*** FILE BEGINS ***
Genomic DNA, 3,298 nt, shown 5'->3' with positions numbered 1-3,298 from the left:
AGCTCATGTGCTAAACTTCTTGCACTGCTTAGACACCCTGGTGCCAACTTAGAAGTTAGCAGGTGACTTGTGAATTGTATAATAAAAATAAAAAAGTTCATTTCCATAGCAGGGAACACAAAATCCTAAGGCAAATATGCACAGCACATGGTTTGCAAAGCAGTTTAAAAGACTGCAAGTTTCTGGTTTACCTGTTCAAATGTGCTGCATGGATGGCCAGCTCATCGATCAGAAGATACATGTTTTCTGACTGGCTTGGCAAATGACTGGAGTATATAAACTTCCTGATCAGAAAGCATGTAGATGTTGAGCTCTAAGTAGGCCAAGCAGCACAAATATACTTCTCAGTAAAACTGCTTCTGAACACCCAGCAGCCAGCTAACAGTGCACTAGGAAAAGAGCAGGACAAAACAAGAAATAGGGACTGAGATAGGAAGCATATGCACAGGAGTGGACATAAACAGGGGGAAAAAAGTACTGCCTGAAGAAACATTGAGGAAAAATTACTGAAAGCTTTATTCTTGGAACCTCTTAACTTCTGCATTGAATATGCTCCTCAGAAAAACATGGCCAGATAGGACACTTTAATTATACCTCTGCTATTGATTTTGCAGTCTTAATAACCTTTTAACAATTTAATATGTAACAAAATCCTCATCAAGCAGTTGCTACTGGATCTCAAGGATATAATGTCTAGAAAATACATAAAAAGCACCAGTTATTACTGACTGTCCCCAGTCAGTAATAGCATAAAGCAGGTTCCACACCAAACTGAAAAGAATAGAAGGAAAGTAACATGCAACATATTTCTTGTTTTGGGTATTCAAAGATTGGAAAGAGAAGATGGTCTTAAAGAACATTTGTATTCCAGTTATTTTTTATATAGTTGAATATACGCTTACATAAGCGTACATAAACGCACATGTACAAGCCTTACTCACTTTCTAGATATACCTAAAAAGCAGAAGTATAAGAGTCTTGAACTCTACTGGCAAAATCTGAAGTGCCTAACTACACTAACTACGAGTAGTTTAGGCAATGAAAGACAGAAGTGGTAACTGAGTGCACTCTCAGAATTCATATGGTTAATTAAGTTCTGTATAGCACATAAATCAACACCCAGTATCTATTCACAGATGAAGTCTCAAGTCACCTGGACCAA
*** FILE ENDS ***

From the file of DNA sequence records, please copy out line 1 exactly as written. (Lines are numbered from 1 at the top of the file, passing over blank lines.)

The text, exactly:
Genomic DNA, 3,298 nt, shown 5'->3' with positions numbered 1-3,298 from the left: